The Word on Loss Ratios in Relation to Agency Networks & Each of Their Affiliates
- May 21, 2019
Independent insurance agencies join networks for market access and increased profit-sharing opportunities. Carriers monitor a network’s results. In turn, the network watches the loss performance of its affiliate agencies.
The carrier watches the network’s loss ratio as if it was one very large agency. They still know how individual agencies within the network are performing, however. “If the network’s loss ratio is high, carriers may conduct a deeper dive into individual agency members to see if they can uncover any problem areas,” says Adam O’Reilly, controller of Insurance Pro Agencies (IPA). Pacific Interstate Insurance Brokers (PIIB) assigns sub-producer codes to each affiliate agency, says Tiffany Bertolini, vice-president. This enables the network to identify drivers of negative results.
Even if some carriers don’t necessarily monitor individual agency performance, the networks do. It’s a matter of maintaining good relationships, says Nick Petrocelli, chief operating officer of Agent Support Network of America (ASNOA): “Consistently losing money with a carrier over time is a good way to lose a carrier relationship.” PIIB reviews its results with carriers every month or so. “If we discover an agency is unprofitable across multiple carrier partners, we will work with the agency and carrier to implement an action plan,” Bertolini says.
Consistently high loss ratios will eventually catch up with an agency. In some circumstances, says O’Reilly, IPA will restrict an agency’s access to its carriers or even separate the agency from the network. This can result in the carriers’ terminating the agency’s appointment and non-renewing its policies. Petrocelli acknowledges that, for agencies that are running high loss ratios, “limiting or restricting new business submissions is something that may be implemented.”
Of course, a network needs and wants as many agencies to be members as possible, so termination is a last resort. Bertolini says, “We take many steps before we resort to termination: Identifying carrier trends; contacting a carrier; analyzing mix reports; communicating timeline expectations; and implementing a rehab plan.” Often, this approach solves the problem, but PIIB has had to terminate some agencies. “It is our first priority to protect our profitability,” she says, in order to maintain profit-sharing and good carrier relations.
Still, loss ratios are vulnerable to some extent to factors outside an agency’s control such as soft market conditions and catastrophe losses. Networks make allowances for that. Petrocelli says, “We always work directly with carriers to make sure the loss reporting we are receiving for each individual agency is detailed enough to ascertain loss ratios with and without shock and/or cat loss data.” This information helps them determine whether there are problems that need to be addressed.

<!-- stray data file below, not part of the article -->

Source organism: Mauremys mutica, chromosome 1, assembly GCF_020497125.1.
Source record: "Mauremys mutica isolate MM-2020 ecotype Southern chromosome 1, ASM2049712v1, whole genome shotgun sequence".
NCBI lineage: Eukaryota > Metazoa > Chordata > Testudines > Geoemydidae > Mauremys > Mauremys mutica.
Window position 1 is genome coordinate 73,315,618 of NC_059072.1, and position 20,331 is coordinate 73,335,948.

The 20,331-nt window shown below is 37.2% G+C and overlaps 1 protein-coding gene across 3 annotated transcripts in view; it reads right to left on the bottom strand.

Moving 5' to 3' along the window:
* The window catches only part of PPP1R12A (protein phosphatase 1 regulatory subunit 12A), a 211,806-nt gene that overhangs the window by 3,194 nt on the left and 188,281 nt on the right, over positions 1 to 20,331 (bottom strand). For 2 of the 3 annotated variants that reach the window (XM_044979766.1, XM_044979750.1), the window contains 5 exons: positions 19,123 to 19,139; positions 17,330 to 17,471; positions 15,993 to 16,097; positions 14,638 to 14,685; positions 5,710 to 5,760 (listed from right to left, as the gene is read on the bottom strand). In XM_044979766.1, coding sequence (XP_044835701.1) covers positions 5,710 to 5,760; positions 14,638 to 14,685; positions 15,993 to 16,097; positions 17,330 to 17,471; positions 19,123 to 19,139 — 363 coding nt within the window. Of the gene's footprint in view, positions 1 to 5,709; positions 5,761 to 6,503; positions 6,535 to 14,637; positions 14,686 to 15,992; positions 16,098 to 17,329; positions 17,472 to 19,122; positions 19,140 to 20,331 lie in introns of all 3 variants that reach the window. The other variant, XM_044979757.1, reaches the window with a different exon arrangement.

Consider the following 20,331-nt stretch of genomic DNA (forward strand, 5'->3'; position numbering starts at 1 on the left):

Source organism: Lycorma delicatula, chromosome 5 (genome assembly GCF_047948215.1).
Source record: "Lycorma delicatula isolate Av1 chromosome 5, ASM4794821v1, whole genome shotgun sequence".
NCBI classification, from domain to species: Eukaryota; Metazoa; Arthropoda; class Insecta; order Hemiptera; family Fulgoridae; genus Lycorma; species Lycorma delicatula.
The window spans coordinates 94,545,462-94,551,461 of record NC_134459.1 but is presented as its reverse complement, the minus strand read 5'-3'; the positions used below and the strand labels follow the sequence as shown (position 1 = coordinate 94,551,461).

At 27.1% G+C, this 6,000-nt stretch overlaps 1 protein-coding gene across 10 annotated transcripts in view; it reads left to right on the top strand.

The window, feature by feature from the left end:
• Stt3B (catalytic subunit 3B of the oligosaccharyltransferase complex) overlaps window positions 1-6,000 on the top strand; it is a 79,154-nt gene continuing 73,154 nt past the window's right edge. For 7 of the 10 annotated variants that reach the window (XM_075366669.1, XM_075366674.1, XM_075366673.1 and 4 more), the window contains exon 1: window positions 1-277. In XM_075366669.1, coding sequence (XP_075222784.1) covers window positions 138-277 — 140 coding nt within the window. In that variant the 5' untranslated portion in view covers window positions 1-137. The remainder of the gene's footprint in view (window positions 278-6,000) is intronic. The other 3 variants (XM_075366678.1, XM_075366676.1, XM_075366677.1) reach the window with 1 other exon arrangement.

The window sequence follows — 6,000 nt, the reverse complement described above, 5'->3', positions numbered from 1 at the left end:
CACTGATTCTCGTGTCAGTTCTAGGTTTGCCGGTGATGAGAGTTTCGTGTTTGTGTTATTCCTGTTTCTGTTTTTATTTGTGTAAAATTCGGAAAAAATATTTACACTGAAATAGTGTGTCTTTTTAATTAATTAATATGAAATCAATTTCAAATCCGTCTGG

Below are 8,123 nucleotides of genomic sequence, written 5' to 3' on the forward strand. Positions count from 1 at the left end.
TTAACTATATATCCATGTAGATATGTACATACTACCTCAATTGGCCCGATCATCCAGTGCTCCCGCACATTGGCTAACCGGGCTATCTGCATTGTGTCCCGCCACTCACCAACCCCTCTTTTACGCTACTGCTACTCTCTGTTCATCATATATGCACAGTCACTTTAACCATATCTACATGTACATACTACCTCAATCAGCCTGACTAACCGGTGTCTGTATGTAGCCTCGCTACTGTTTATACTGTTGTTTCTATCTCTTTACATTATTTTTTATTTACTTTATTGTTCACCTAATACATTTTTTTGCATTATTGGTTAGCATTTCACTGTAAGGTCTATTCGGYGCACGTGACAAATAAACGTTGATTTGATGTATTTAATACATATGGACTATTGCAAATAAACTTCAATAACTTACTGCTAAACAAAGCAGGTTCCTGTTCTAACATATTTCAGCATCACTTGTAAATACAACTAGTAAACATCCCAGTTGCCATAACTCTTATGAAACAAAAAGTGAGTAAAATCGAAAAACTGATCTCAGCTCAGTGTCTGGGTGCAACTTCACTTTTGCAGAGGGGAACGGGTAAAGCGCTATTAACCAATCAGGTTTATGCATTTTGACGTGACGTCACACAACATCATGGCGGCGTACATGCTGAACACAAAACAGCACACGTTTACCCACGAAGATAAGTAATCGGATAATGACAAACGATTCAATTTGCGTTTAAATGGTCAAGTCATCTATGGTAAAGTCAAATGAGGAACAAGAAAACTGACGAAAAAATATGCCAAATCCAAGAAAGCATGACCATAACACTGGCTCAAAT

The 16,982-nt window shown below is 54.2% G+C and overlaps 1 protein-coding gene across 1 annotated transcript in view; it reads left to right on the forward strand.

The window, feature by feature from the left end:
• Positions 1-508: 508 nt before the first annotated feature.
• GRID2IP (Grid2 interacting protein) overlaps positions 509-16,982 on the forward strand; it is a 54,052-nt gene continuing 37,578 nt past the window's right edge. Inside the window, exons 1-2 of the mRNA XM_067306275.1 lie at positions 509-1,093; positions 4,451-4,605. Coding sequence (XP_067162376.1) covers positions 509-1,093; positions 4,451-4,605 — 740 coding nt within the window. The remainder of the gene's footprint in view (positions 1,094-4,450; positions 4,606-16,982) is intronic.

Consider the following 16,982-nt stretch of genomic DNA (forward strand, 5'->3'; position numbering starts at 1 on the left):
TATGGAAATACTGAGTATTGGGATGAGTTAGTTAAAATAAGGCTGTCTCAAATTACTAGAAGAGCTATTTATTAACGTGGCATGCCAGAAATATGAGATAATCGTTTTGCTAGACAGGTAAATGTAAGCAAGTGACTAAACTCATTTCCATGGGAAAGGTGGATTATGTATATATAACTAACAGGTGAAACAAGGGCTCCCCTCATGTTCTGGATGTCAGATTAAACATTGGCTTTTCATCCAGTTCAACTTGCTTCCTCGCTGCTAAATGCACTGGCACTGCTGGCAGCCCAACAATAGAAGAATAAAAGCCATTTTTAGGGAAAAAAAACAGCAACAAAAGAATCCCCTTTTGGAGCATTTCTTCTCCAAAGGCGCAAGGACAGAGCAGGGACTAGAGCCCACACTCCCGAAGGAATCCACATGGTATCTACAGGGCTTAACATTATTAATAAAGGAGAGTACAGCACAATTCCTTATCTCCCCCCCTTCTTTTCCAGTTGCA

Cat losses are taking an increasing toll. Bertolini says PIIB experienced $650 million in cat losses from California’s 2017 and 2018 wildfires. “Unfortunately,” she says, “these severe cat years seem to be the new normal.” They still paid out millions in profit-sharing, but they are cautiously entering geographic areas that are vulnerable to catastrophes. They expect agencies to manage these exposures: “Whether it be a soft market, a hard market, or a brutal cat year, the key to profitability is our affiliates.”
Networks want their members to succeed and will work with them to improve loss ratios. O’Reilly says that IPA stresses establishing proper field underwriting habits. They want agencies to understand which types of business fit with each carrier. Proper risk classification and correct application of discounts are also important. ASNOA encourages its affiliate agencies to work directly with the carriers to review underperforming books of business and ensure they are writing risks that match carriers’ underwriting appetites. They also share their reports with affiliate agencies and will work closely with them to address problems.
“Profitability is a topic of conversation everyday between PIIB and our affiliates,” Bertolini says. If an agency is put on notice for profitability issues, work begins analyzing reports, meeting with the agency and carriers, and implementing a rehabilitation program. Agencies that are not on notice still receive regular reports about profitability factors.
PIIB encourages affiliates to create internal underwriting guidelines for their staffs to follow. It also wants them to discuss with their clients the importance of coverage and professional advice, rather than focusing on price. Petrocelli says agencies can manage their loss ratios by having systems in place to track large losses, multiple at-fault accidents in a household, and the placement of large reserves. O’Reilly emphasizes fitting business to carriers’ underwriting appetites. “One of the most important concepts for an agent to understand,” he says, “is that just because a carrier comes back with a rate, it doesn’t necessarily mean that the carrier wants the business.”
Ultimately, carriers and networks want to work with agencies that consistently develop profitable loss ratios. Agencies that deliver profits will always find welcoming carrier and network partners.